Last year on the ocassion of Dike Blair's show at the Weatherspoon Art Museum, in Greensboro, North Caroline, we announced that the installation and multi-media artist "is having a good year." Said year pales in comparison to his fall 2010, when the artist, born in 1952, shows for the first time at Gagosian. In this exhibition, Blair has constructed an ambulatory installation that links the aspects of his inter-related sculptures and paintings. Here is an excerpt of our Steel Stillman's studio visit with the artist, last year:





TWO VIEWS OF (IN) IN, 2008, NOGUCHI LAMP, PAINTED WOOD, CARPET, FRAMED GOUACHE ON PAPTER. ALL IMAGES COURTESY THE ARTIST AND FEATURE, INC., NEW YORK.


STILLMAN: You've not been afraid to try new things over the course of your career.

BLAIR: From the beginning, I've allowed pieces to follow and react to the ones that preceded them, and along the way there have been occasional full stops, reevaluations and shifts. But since the early '80s, painting gouaches has been an ongoing practice. They began with very small watercolors of sailboats done somewhat ironically, something like Sunday painting. I remember having been startled by Dan Flavin's sailboat drawings, which just had a horizontal line and a couple of dashes; perhaps those planted a seed. The gouaches got me thinking about the possibility of reinventing landscape painting by injecting it with televisual and cinematic effects.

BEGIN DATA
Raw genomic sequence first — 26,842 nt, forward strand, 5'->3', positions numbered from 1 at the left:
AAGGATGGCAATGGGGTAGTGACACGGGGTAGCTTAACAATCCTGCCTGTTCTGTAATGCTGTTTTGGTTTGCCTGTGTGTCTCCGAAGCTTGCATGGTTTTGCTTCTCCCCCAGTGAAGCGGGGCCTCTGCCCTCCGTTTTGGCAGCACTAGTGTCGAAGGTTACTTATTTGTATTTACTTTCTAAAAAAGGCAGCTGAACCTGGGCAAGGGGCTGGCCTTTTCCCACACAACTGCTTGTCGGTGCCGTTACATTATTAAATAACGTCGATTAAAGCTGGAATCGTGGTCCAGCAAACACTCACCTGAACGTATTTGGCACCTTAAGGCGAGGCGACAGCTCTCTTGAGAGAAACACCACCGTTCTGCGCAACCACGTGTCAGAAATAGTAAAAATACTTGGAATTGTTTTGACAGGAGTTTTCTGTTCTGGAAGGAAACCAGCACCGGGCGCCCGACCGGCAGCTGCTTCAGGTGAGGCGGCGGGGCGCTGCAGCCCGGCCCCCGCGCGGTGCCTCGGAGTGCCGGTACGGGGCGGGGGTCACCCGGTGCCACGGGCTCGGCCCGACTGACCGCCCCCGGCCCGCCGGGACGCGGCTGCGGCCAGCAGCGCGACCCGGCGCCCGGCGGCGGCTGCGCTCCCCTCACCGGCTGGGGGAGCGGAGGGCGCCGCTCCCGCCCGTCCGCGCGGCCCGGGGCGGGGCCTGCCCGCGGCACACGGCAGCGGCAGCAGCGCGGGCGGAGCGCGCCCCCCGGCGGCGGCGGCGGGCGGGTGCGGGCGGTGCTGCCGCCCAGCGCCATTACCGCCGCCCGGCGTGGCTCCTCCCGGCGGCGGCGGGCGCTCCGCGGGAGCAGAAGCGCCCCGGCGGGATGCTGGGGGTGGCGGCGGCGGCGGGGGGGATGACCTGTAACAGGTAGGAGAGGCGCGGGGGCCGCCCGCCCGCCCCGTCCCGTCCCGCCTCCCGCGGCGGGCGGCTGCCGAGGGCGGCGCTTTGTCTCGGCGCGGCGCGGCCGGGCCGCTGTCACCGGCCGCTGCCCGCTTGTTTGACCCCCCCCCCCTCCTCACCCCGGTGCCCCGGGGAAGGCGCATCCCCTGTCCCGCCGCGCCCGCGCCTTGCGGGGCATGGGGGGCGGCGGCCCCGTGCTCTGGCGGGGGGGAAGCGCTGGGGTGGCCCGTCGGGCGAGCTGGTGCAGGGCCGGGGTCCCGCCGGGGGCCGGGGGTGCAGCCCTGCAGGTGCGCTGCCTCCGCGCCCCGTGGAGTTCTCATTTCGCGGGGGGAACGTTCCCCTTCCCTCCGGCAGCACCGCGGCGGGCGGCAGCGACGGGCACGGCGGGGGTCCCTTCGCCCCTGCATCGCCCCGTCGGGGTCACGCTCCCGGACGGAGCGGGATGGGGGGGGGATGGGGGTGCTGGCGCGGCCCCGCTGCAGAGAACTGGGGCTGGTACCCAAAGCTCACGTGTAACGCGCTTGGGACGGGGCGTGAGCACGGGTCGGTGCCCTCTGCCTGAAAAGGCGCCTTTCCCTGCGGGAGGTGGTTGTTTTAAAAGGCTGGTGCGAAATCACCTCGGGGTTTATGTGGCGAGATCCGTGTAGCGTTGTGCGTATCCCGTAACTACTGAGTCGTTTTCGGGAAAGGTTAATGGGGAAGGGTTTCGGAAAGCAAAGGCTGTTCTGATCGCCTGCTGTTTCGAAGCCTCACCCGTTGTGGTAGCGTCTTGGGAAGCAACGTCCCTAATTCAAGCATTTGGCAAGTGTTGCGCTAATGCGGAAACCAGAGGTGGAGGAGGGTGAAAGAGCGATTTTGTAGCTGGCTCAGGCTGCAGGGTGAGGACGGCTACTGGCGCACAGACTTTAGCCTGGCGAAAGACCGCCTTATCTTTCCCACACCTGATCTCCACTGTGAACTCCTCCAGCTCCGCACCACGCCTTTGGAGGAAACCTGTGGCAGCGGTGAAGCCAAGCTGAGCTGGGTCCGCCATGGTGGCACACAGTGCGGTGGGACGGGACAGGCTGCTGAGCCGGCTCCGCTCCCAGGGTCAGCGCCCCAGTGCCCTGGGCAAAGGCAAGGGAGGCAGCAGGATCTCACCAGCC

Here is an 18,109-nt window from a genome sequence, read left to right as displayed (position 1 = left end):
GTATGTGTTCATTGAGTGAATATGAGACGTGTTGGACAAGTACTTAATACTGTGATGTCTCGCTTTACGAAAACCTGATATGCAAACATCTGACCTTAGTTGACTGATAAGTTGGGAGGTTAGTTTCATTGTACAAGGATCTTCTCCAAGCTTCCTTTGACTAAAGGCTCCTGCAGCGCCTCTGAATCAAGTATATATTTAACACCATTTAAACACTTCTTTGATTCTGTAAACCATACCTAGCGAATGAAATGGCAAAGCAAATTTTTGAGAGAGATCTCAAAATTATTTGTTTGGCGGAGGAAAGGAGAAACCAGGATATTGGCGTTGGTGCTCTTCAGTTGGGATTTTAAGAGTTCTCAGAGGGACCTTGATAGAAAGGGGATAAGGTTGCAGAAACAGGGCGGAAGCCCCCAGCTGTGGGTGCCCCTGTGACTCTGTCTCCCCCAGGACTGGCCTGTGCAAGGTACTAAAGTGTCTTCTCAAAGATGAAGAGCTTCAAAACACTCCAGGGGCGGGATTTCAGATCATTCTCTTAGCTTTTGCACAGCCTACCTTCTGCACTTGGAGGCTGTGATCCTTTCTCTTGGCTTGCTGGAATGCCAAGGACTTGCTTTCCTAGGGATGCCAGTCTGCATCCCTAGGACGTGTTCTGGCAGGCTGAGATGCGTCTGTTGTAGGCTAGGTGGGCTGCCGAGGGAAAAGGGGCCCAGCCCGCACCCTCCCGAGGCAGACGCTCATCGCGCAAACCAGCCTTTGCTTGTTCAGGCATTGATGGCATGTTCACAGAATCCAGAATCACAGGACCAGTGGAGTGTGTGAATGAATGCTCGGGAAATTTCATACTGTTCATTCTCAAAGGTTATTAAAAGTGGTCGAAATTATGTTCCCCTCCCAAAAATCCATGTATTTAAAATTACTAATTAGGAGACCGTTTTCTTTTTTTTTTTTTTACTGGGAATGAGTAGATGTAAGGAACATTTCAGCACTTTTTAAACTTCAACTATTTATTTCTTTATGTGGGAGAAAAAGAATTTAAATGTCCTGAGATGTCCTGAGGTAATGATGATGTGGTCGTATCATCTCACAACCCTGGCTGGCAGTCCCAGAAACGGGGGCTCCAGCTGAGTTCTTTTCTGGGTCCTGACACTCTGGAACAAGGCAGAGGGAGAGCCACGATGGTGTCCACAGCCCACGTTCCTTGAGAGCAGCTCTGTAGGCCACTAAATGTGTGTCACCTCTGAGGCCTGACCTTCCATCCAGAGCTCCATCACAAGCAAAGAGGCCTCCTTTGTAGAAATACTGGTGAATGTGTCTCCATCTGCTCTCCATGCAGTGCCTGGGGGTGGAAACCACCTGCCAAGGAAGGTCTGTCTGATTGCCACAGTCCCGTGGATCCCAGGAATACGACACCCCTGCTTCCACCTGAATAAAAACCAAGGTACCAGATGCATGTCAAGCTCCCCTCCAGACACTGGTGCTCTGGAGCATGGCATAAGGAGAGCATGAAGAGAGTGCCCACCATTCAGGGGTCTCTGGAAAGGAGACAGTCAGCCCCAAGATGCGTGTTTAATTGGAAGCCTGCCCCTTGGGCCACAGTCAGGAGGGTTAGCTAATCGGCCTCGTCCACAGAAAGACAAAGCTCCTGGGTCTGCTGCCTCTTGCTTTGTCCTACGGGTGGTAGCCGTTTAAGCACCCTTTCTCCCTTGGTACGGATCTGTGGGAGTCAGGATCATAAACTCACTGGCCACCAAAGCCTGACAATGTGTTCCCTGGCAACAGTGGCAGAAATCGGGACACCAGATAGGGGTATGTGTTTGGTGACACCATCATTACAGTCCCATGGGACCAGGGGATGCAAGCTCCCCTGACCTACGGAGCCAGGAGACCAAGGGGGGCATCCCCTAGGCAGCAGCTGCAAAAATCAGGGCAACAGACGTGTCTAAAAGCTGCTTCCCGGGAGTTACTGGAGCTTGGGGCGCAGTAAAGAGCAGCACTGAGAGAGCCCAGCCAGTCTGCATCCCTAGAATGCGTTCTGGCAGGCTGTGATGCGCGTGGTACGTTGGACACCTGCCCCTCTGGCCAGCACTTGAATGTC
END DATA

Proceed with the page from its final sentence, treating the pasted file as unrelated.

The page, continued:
From the '80s to the present, the gouaches have served various functions, especially in relation to my sculptural and installation work. For me, there has always been a "drawing" quality about them; the fact that they take time to make allows me to ponder whatever else I'm working on. At a certain point I realized they could be the equal of that other work, and I began to enjoy colliding what might have seemed disparate practices in one exhibition space.


DIKE BAIR OPENS SEPTEMBER 11 AT 980 MADISON AVENUE, NEW YORK.
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